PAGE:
## Philosophy Lexicon of Arguments | |||

Nonfactualism: Nonfactualism is an expression for the assumption that there are no facts with regard to certain decision-making processes. For example, there is no fact that causes the sum of two and two to be four. Nonfactualism is interpreted very differently by different authors. Therefore, the expression is sometimes used polemically. See also truth makers, decidability, facts, truth, deflationism. | |||

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Books on Amazon: Paul Boghossian |
Wright I 267 Rules/Wittgenstein/Wright: whatever Wittgenstein's dialectics exactly achieve, in any case it enforces some kind of restriction for a realistic notion of rules and meaning. --- I 268 And therefore also for truth, since truth is a function of meaning. --- I 269 Paul Boghossian: he has now presented an approach that could eliminate both concerns: --- I 270 Boghossian: we consider a non-factualism which is exclusively concerned with meaning (not truth): There is no property of the kind that a word means something, and consequently no such fact. Since the truth condition of a proposition is a function of its meaning, non-factualism necessarily implies a non-factualism with regard to the truth conditions. Then the following results: (5) For all S, P: "S has the truth condition P" is not truth conditional. According to quotation redemption: (4) For each S: "S" is not truth conditional. "Fascinating Consequence"/Boghossian: of a non-factualism of the meaning: a global non-factualism. And precisely in this, a non-factualism differs from the meaning of non-factualism with respect to any other object. --- I 271 WrightVsBoghosian: many will protest against his implicit philosophy of truth, but nothing can be objected to the use of the word alone. Boghossian: Global Minimalism, Non-Factualism: regarding meaning, not truth: There is no property that a word means something, and consequently no fact, is a result of global nonfactualism, as opposed to all other nonfactualisms. --- Wright I 271 Realism/Wright: so far, the question has been asked which additional realism-relevant properties can make the truth predicate "substantive". We can now use "correctness" ("correct") for the minimum case. (Formal correctness). The thesis of non-factualism can then be formulated in such a way that any discourse on meaning and related terms is at most capable of being correct, and does not qualify for more substantial properties. (i) It is not the case that "S has the truth condition that P" has a truth condition. As a minimalist, one has to accept this, since truth conditions attribute a semantic, i.e., substantive property, and this is denied by the proposition. Next: (ii) It is not the case that "S has the truth condition that P" is true. --- I 272 This follows from (i) since only one sentence with a truth condition can be true. Next: (iii) It is not the case that S has the truth condition that P This follows, according to Boghossian, "due to the quotation redemption properties of the truth predicate". --- I 272ff Nonfactualism/Boghossian/Wright: > then every discourse can be at the most correct. (i) is not the case that "S has the truth condition that P" has a truth condition" - WrightVs: can be reworded with quotation redemption (vi) is not the case that it is not the case that S has the truth condition that P has a truth condition - but denial of truth is not inconsistent with the correctness of the assertion, however, (i) is not correct if both truth and correctness are involved, the matrix for that truth predicate (Definition) does not have to be conservative: i.e. That the value of ""A"is true" becomes false or incorrect in all cases, except where A is attributed with the value true. ((s) Non-conservativity demands truth, not just correctness, > truth transfer. "Correct": truth predicate "correct" is for minimal discourses that can be true. Negation/Logic/Truth/Correctness/Correct: If both truth and correctness are involved, there is a distinction (> negation) between the: a) real, strict negation: it transforms each true or correct sentence into a false or incorrect one, another negation form is: b) negation: it acts so that a true (or correct) proposition is constructed exactly when its argument does not reach any truth. |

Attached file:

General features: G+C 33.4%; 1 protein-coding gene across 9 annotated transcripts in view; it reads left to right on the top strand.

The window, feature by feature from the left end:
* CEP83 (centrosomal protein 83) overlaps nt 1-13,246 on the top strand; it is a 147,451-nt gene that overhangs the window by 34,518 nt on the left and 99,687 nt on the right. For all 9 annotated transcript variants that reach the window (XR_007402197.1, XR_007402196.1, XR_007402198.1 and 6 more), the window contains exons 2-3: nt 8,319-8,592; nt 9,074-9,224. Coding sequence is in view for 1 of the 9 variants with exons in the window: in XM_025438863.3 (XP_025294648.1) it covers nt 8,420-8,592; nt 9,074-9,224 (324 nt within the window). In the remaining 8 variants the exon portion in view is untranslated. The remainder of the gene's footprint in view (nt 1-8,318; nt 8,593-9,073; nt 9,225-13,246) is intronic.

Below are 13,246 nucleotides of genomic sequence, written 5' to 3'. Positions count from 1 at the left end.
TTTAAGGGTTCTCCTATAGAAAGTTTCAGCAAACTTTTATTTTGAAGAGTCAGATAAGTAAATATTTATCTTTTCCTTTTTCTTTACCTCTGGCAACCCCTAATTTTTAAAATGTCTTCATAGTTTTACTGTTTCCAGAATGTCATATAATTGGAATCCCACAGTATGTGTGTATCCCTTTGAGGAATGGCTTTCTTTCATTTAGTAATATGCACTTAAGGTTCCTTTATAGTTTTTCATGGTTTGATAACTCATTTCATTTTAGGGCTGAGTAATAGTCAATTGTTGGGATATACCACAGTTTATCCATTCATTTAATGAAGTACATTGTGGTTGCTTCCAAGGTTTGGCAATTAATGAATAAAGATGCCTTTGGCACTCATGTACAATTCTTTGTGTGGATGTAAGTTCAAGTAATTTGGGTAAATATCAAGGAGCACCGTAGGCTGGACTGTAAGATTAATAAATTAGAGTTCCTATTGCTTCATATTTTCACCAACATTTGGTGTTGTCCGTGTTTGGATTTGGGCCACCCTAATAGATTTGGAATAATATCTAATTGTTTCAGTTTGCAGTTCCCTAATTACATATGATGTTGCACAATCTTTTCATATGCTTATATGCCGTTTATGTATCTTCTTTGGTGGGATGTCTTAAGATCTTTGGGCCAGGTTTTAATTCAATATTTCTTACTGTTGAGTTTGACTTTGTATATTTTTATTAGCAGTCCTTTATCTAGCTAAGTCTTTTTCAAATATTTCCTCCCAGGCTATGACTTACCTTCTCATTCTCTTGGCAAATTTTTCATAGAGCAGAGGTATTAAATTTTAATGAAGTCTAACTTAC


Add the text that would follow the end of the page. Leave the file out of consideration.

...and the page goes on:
Bogh I Paul Boghossian Fear of Knowledge: Against Relativism and Constructivism Oxford 2007 Boghe I Peter Boghossian A manual for Creating Atheists Charlottesville 2013 Wri I Cr. Wright Wahrheit und Objektivität Frankfurt 2001 |

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> Counter arguments in relation to **Nonfactualism**

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Ed. Martin Schulz, access date 2017-05-27